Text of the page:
Monday, April 11, 2011
Not by osmosis
Last week, Miss Calamity and I were preparing a case of chickens to can. It was a wonderful time of working side by side, talking, laughing and just being together. As I looked at my young daughter, I was reminded of the priceless hours I have spent working side by side with her older sister, Maid Elizabeth. When my daughters and I work, it is never a solemn, tedious time, but a joyful, riotous display. Just as my time spent in the kitchen with Maid Elizabeth has wrought many tender moments it has offered endless opportunities to share my values, passions and wisdom gleaned from years of living and learning. As I stood in the kitchen with Miss Calamity, I realized that, once again, I had the great honor of passing wisdom and values to the next generation.
In the process of preparing the chickens for the jar, we were skinning them, deboning them and putting huge chunks of chicken meat on a plate to cut up and can. I handed Miss Calamity a chicken and said "go ahead and debone the chicken and then we will cut it up and put it into a jar". She attacked the chicken with enviable enthusiasm, however, when I looked at her chicken, it looked like the dogs had gotten to it and dismembered it with reckless abandon. I started to cry "No!, you never do it like that", and then I remembered, I hadn't shown her how to debone a chicken. I just assumed that she had watched me enough times to know how to properly take care of a chicken. Of course, Miss Calamity had no idea what she was doing, she was just doing her best to get the meat off the bone. I stopped mid-deboning, grabbed another chicken, put it on Miss Calamity's plate and explained, step by step, how to properly remove the meat from the bone. She was thrilled! Soon, she was expertly deboning chicken, chattering away, excitedly awaiting instructions on properly cutting the chicken for canning. She stopped in the middle of work, looked up at me and said "Mom, thank you for teaching me how to be a woman". Wow, talk about payback!
As we were cutting chicken, straining broth, and talking about life, it occurred to me that our children don't just pick up our lifestyle, our values or our experiences by osmosis. We have to actively teach, show and explain why we do what we do. Just as I can't expect Miss Calamity to know how to debone a chicken, I can't expect her to know why I believe in God, why I think being on welfare is wrong or why it is important to put other people before yourself. I have to teach her, show her AND live it before her.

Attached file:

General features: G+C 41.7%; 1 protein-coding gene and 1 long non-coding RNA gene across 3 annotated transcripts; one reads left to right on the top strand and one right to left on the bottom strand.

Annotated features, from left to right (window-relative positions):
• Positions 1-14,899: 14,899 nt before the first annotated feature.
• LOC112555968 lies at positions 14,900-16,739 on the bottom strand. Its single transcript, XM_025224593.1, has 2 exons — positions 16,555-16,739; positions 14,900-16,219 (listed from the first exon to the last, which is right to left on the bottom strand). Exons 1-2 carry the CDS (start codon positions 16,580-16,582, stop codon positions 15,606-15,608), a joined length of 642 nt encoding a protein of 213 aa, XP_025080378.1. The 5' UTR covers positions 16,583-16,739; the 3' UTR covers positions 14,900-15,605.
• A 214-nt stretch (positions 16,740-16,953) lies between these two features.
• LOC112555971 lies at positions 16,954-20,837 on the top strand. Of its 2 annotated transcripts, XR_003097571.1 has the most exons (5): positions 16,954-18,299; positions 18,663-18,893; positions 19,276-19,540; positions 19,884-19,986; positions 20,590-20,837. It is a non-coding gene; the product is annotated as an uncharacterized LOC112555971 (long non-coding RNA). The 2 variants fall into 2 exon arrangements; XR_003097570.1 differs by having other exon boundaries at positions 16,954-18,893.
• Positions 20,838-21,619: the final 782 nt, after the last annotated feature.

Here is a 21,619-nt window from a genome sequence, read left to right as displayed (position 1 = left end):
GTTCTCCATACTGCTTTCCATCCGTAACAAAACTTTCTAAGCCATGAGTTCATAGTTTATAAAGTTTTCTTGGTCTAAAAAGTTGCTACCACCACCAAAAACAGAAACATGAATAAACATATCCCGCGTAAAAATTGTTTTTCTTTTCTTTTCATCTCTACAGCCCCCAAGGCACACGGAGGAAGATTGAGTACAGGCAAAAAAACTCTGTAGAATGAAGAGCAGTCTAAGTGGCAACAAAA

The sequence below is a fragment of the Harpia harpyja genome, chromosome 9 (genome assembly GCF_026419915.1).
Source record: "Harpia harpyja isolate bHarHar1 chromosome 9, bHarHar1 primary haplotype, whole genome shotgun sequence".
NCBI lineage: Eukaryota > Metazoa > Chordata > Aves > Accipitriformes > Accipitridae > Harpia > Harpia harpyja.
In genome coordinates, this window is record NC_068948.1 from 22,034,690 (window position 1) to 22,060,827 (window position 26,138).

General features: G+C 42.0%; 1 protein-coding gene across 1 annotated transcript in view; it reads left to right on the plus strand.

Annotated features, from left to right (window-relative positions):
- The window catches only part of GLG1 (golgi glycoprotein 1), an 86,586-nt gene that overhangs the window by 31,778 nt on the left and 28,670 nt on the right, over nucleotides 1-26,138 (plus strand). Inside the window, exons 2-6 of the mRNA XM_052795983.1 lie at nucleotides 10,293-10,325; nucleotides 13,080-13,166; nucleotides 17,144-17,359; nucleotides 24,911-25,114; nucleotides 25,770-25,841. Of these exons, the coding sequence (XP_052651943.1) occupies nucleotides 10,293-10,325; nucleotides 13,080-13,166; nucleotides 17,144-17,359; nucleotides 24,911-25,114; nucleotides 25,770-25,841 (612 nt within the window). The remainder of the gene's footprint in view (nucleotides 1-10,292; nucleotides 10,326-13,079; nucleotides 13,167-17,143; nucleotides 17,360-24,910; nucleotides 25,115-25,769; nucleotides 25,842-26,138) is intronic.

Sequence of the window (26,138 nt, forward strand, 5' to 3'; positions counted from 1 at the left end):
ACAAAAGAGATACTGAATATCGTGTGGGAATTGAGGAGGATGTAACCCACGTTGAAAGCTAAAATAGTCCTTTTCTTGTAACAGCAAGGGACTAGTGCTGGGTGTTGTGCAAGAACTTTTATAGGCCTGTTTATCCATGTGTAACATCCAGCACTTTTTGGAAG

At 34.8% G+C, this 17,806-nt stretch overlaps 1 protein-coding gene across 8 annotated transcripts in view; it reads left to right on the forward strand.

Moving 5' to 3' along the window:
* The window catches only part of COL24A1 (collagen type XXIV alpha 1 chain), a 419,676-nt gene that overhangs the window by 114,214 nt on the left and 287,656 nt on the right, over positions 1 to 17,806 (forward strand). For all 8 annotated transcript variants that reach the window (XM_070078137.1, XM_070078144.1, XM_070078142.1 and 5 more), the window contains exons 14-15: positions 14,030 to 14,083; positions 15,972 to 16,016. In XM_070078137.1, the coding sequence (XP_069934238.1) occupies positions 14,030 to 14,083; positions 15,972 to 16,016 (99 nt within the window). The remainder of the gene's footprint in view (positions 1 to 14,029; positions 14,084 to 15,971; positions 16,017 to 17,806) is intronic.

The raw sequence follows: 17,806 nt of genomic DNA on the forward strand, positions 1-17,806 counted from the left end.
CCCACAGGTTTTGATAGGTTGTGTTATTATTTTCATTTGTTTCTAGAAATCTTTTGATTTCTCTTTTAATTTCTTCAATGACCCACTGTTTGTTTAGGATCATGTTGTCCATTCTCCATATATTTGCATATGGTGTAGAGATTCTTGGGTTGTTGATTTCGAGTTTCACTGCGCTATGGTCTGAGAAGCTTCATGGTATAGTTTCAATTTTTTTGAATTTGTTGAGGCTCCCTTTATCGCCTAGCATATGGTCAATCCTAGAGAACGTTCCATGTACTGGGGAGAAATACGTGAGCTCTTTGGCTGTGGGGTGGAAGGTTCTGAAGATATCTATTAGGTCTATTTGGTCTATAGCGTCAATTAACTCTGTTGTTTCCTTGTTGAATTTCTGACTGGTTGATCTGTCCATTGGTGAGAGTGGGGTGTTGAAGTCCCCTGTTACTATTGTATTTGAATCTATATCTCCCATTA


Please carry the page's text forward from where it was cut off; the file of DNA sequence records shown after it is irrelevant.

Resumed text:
I was talking to a friend awhile back who has taken advantage of numerous welfare programs. As we talked about state assistance, I came to find out that her father had been staunchly apposed to "government handouts". When I asked her why she wasn't opposed to them when her dad had been dead set against them, she said that she didn't know why he didn't like state assistance. She just assumed it was his generation! I would bet you dollars to doughnuts that her dad wasn't opposed to welfare because of his "generation", but because he didn't want to be "beholden", he didn't want to take from anyone. He wanted to make it on his own, with an honest days work, not on the back of his fellow man. But, my friend's dad failed to pass his beliefs, his values, on to his children. He didn't tell them why he did what he did. He assumed that because he lived a certain way his children would follow suit. That is rarely the case.
Picking chickens apart, with Miss Calamity by my side, I realized that doing the right thing in front of our children is not enough. We have to teach them, show them, guide them. We have to tell them why we believe what we believe. We have to teach them to change the oil, not just watch us while we do it. We have to engage them with the world around us. We have to talk about what is going on in the world and why we respond to it in the way that we respond.
We can't expect our children just to absorb our beliefs and our values. We have to be active participants in guiding and shaping their world view. We have to express our beliefs in order to pass them on. Our children don't learn by osmosis. They learn by doing. They learn by listening. They learn by talking.
They learn by us taking the time to teach them.